At the high level, two approaches are important for solving data structures and algorithms problems: The iterative approach and the Recursive approach.

**Iterative problem-solving approaches:** Building partial solution using a single loop and nested loops, Two pointers approach, Sliding window approach, Problem-solving using data structures (Hash Table, Stack, Queue, Priority Queue, BST, etc.), BFS traversal, Dynamic programming bottom-up approach, Backtracking using stack, Greedy approach, etc.

**Recursive problem-solving approaches:** Decrease and conquer, divide and conquer, DFS traversal, Recursive backtracking, Dynamic programming top-down memoization, etc.

One thing is common to both approaches: Repeated execution of a set of instructions until our task is done. But there are a lot of differences between them in terms of thought process, implementation approach, analysis techniques, boundary conditions, code complexity, code performance, etc.

### Differences in terms of thought process

Sometimes, we can solve a problem using both approaches, but sometimes only one approach works better. Why do such things happen? The idea would be simple: sometimes iteration is easy to think, sometimes recursion is easy to think but sometimes both. It depends on the nature of the problem.

Iteration is more challenging to understand in the case of some algorithms. In other words, an algorithm that can be expressed naturally using recursion may not be as easy to understand if described iteratively.

- For example, algorithms like binary search, merge sort, quick sort, DFS Traveral of graph and tree, etc., are easy to think of using recursion. It will take some time for us to implement using iteration, and the code will be a little complex also.
- Approaches like backtracking and data structure like trees are recursive. So they are easier to understand using recursion.

**Differences in terms of implementation**

- Iteration is implemented using loops and defined by initialization and increment of loop variables, loop body, and termination condition. Recursion is implemented using function calls and determined by the number of sub-problems, function parameters, base case, and additional operations at each recursion step. Here function calls must be stored in a call stack to allow the return back to the caller functions.
- Every recursion can be modeled iteratively using a stack (that’s what the compiler will ultimately do in the background). Most of the time, iterative implementation using a stack becomes complex due to many input variables, additional operations, and the complex nature of recursive calls. So changing a recursive algorithm to an iterative algorithm might need a lot of code modification, making our code more complicated or less maintainable.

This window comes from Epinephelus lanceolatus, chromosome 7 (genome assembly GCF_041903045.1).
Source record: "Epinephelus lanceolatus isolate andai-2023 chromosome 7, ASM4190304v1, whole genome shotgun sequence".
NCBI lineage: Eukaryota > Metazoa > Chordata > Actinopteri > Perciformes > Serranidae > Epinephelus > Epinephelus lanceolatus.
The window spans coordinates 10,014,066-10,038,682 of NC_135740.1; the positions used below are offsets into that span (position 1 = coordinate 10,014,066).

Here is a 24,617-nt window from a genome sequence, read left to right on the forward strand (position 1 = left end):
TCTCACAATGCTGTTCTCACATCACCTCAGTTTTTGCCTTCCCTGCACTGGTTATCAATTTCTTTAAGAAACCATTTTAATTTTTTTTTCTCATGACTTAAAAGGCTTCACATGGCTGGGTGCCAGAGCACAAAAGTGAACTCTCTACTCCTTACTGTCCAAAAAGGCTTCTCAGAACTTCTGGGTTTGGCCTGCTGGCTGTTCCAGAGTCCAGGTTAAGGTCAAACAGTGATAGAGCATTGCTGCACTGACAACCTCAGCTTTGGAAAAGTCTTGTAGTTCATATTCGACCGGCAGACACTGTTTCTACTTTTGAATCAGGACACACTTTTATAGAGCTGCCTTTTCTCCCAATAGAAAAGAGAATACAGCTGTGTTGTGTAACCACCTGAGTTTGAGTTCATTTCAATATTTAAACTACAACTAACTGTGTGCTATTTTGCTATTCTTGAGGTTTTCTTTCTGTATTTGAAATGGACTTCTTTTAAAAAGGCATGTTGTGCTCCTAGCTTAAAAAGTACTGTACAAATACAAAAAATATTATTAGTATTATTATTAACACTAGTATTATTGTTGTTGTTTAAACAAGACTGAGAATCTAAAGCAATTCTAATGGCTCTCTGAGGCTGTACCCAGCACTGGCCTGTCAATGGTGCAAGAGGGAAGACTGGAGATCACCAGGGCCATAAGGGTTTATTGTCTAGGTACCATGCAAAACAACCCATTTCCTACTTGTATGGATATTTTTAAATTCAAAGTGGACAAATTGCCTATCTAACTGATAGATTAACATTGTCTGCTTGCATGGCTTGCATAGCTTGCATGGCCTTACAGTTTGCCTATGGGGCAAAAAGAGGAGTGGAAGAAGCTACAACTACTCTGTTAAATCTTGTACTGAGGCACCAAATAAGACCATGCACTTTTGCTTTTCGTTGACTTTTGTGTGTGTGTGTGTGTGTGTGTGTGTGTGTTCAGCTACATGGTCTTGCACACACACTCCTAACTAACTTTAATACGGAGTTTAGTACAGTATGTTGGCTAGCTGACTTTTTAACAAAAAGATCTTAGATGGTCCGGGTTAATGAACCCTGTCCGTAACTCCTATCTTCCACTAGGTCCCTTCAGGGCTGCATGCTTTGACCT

- Sometimes, a recursive solution can be often implemented iteratively without using a stack. The classic example of this is Fibonacci numbers, finding factorial, binary search, etc.
- In some situations, recursion is simple, and we can easily convert it into an iterative code using a stack. One idea works best: we need to mimic what the compiler does! An excellent example of this is iterative DFS traversal using stack.

### Differences in terms of code execution

- An iterative process is about repeatedly executing some code statements using a loop until our problem gets solved. On the other hand, the recursive process involves solving the problem using the smaller sub-problems until we reach the smallest version of the problem, i.e., the base case.
- Recursion is usually slower due to the extra overhead of function calls and recursion call stack. But iteration does not involve any such overhead.

### Differences in terms **of code error**

- An infinite loop may occur in iteration due to a mistake in the assignment or increment of loop variable or a wrong terminating condition. This will consume system resources like processor time or memory and stop the program execution.
- In recursion, an infinite recursion may occur due to the absence of a base case or a wrong base case. It will cause a stack overflow scenario, leading to a CPU crash.
- Sometimes we encounter small but critical mistakes in iteration: off by one error! A similar error scenario arises in recursion when we pass the wrong value to the function parameters.

### Differences in terms of code a**nalysis**

We analyze iteration using counting loop iteration and multiplying it with the complexity of code executed at each iteration. So most of the time, the analysis of an iterative code is simple. There are some exceptions when counting loop iteration is tricky, or operations performed by the nested loop are lower than expected. Think!

The fundamental method of recursion analysis is the recursion tree method, where we draw the recursion tree and sum the total cost of the recursion at each level. So most of the time, analyzing recursive code is difficult due to the complex recurrence relations.